Tara Altebrando is the author of the fantastic YA titles What Happens Here and The Pursuit of Happiness, as well as adult novels under the name of Tara McCarthy. If you’ve not read her books, I really, really suggest you do so, and, if you can’t get to the bookstore at the moment, or, you’re already a fan, you can content yourself for the moment with reading her great interview question answers (and, soon, a guest blog).
There’s a lot of traveling in What Happens Here. Have you traveled a lot? What’s one of your most memorable trips, and why?
I would say that I’ve traveled a fair amount. Not compared to some people I know but I’ve been to a bunch of European countries a bunch of times and to Central America and then places like Canada and Mexico and a ton of U.S. states.
I’d have to put a week in Hawaii on the most memorable list. It’s seriously like going to another planet, the landscape is just so unreal. My husband and I splurged on a convertible rental and a helicopter ride and a sunset cruise and even massages on the beach…it was incredible. I’m not sure I’ve ever been as relaxed (as an adult, anyway). It’s a truly transporting place.
Where did you get your inspiration for writing What Happens Here?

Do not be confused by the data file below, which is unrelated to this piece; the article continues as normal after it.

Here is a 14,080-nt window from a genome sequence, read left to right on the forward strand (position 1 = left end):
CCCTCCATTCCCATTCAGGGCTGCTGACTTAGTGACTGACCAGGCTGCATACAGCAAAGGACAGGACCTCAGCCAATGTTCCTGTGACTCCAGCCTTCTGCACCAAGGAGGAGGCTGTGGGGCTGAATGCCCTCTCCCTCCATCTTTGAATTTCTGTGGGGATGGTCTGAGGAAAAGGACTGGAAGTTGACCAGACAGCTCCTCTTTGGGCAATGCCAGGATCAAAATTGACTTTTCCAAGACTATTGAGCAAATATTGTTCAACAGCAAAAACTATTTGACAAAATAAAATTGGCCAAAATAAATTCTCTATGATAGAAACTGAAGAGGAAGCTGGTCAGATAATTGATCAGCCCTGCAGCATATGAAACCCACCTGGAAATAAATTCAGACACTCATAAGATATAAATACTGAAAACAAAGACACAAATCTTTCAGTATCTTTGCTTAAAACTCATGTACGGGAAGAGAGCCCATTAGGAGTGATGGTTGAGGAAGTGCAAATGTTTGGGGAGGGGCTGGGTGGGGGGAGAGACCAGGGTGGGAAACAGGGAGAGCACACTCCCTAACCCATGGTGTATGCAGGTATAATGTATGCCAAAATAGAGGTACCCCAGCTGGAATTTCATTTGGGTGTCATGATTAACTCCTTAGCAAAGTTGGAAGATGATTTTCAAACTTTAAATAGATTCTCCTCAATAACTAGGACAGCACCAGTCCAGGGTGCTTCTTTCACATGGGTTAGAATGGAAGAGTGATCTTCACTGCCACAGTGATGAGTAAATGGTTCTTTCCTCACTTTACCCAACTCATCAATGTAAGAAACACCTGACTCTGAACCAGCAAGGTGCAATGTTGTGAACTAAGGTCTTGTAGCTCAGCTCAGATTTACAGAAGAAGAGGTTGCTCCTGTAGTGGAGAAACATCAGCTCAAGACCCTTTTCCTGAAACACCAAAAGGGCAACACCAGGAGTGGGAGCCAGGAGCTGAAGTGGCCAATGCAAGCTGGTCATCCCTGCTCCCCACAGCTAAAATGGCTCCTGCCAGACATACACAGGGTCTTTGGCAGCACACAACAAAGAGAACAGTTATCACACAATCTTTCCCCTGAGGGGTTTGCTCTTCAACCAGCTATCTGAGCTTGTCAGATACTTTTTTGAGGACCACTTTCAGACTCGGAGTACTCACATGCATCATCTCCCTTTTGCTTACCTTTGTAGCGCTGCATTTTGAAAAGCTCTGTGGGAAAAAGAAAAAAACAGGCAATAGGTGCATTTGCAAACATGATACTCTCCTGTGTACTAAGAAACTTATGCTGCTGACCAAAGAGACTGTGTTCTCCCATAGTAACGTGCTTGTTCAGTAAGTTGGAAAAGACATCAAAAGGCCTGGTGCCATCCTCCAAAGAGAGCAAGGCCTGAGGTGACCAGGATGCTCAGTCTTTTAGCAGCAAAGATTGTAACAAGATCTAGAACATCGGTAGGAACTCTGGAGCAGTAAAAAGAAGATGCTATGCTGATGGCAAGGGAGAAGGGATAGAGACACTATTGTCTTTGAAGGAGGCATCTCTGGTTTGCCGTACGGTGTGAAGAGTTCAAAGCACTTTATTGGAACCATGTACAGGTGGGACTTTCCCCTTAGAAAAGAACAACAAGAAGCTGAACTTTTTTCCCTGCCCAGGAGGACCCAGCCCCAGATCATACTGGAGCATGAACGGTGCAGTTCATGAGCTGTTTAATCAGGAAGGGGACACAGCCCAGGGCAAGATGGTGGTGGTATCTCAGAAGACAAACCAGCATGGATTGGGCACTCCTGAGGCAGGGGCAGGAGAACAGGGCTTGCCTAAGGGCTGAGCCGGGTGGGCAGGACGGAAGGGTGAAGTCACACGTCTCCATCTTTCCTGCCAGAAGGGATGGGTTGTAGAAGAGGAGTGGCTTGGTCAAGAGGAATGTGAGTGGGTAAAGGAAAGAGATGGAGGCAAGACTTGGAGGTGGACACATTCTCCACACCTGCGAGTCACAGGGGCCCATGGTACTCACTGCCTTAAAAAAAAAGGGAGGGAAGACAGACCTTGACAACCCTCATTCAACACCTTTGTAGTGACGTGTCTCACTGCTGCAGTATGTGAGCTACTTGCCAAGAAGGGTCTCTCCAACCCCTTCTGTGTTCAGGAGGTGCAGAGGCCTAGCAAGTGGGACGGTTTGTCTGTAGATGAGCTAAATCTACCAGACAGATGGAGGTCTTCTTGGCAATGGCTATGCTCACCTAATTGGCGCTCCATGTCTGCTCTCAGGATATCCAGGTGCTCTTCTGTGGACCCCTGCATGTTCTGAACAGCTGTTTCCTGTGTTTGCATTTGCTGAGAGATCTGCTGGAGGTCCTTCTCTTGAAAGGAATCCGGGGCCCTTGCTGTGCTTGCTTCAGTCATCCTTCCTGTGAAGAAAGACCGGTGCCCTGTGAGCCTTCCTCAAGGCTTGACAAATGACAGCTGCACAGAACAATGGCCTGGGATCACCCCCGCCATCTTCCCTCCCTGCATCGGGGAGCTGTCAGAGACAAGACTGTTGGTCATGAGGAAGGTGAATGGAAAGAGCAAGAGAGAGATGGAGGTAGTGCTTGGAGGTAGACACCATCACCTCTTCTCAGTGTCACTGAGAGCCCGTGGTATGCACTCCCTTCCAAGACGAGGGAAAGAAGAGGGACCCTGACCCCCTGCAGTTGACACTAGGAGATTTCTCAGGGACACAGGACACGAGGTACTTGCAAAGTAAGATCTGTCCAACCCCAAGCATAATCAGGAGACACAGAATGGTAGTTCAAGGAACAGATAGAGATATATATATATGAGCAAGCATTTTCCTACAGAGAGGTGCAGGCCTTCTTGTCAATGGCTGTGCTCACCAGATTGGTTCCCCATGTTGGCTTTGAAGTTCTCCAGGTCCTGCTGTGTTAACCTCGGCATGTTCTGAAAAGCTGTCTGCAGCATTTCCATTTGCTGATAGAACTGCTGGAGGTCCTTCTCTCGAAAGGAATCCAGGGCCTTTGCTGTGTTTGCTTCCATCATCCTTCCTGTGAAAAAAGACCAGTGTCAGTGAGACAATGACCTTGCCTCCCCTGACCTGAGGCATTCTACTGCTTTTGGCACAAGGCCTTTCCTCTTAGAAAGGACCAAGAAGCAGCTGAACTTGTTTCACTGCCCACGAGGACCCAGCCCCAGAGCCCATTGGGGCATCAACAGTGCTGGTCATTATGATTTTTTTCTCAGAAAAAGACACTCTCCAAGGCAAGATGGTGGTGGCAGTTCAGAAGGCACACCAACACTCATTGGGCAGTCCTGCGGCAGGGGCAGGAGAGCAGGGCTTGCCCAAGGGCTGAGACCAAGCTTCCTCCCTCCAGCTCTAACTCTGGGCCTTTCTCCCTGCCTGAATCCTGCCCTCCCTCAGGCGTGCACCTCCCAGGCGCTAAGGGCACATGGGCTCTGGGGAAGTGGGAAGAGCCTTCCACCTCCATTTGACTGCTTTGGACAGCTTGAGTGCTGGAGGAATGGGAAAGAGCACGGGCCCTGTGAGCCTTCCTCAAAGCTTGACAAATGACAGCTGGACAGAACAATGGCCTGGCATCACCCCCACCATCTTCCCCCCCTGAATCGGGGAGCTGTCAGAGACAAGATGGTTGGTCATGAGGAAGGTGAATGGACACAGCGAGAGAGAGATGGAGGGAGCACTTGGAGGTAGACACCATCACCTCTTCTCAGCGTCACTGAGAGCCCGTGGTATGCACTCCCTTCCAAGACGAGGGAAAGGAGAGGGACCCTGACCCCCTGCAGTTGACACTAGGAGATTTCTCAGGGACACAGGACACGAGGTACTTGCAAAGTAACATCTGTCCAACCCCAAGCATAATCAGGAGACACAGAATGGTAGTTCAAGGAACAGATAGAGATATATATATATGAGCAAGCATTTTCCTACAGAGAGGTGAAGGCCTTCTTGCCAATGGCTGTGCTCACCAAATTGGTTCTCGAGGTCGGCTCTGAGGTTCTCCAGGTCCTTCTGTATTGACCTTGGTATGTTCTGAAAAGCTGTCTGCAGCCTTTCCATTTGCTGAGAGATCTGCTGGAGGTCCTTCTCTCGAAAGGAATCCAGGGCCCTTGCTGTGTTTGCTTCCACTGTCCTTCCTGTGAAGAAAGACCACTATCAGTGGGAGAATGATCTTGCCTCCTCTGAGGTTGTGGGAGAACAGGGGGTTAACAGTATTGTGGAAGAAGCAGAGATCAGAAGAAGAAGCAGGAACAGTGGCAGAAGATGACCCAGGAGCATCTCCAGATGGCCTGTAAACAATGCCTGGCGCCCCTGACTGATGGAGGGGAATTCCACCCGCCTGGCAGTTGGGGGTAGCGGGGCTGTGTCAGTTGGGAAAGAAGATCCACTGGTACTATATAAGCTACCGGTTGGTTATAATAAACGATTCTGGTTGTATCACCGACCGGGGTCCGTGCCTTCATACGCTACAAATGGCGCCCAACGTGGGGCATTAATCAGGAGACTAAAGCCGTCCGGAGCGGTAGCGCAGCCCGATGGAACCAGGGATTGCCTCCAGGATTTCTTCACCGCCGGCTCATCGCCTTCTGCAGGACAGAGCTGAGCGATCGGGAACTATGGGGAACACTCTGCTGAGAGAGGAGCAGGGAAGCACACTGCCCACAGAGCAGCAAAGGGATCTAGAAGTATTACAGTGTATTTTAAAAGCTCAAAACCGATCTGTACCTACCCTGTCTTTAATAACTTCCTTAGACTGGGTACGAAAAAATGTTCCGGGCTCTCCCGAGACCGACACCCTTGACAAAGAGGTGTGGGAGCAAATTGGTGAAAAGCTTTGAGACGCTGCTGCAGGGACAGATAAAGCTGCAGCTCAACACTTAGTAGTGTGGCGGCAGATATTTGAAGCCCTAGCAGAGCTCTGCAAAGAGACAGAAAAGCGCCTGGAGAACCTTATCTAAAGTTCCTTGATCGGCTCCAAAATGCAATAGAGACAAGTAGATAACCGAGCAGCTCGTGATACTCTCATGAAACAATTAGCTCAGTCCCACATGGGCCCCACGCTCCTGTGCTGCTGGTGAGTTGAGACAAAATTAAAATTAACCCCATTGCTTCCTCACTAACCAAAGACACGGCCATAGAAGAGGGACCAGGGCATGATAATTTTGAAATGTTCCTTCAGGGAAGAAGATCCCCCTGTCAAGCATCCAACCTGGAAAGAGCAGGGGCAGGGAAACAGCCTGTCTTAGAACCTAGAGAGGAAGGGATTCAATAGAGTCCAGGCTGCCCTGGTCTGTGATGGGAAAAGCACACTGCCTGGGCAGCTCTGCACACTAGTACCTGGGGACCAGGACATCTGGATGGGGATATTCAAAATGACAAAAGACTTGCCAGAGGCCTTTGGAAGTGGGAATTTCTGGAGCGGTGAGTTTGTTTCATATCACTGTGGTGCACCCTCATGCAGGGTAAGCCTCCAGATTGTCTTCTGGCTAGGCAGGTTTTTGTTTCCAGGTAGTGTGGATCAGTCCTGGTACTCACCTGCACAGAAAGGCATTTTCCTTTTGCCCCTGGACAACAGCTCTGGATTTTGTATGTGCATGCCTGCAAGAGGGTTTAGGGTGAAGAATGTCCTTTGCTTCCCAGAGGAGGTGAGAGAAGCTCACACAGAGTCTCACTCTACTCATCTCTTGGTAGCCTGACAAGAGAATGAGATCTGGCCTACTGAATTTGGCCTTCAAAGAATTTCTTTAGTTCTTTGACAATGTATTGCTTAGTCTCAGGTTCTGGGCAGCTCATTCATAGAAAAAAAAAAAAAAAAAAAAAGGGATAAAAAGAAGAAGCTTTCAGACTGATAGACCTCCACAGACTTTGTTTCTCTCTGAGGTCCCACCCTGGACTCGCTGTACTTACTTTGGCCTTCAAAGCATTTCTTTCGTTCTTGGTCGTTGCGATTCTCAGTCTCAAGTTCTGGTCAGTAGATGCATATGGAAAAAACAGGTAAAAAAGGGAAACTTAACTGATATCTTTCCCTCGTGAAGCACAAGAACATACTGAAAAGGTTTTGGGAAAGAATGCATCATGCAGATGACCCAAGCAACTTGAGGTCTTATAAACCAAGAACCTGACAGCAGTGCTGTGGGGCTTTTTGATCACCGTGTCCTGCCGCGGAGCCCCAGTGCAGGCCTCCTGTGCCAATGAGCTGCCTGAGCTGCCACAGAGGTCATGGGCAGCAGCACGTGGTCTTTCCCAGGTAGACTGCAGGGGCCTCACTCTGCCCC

If I answer this question too honestly, I give away a big part of the plot of the book. Suffice it to say that the summer before high school, my family took a trip to Europe (my first). When we came back, something bad had happened; actually it had happened before we left but no one told me until after the fact. I modified that experience-a lot-and gave it to the character of Chloe.
You have written two teen novels. You also write for adults under the name Tara McCarthy. What is the same and different about writing for different audiences?
My first response was going to be “the age of the main characters” but in my most recent McCarthy book, “Wouldn’t Miss It for the World,” one of the main characters is a sixteen-year-old who is on a trip to Belize for her rock star brother’s destination wedding. And in “Love Will Tear Us Apart” two of the main characters are seventeen-year-old Siamese twin pop stars. So hmmmn. What IS the difference? I do think the McCarthy books deal with slightly more “adult” concerns. What’s the same about them all is that they’re all stories I wanted to tell and tried very hard to tell well. I learn a lot with each book and bring all of it into the next project regardless of which audience it’s going to be marketed to.
What jobs have you had besides writing? If you weren’t a writer, what would your dream job be?
Well, I used to dress up as a farm girl at a colonial village like Betsy in The Pursuit of Happiness. I also used to work at the Museum of Television and Radio, cataloging TV shows (meaning I had to watch them, then write summaries). But most of the jobs I’ve had have been related to writing in some way. I used to be a music critic for a pop culture magazine in Ireland; I’ve written flap copy for a number of publishing houses; I used to write press materials for a small record label. The astonishing thing is that I’ve lived my entire adult life without ever having a full time job!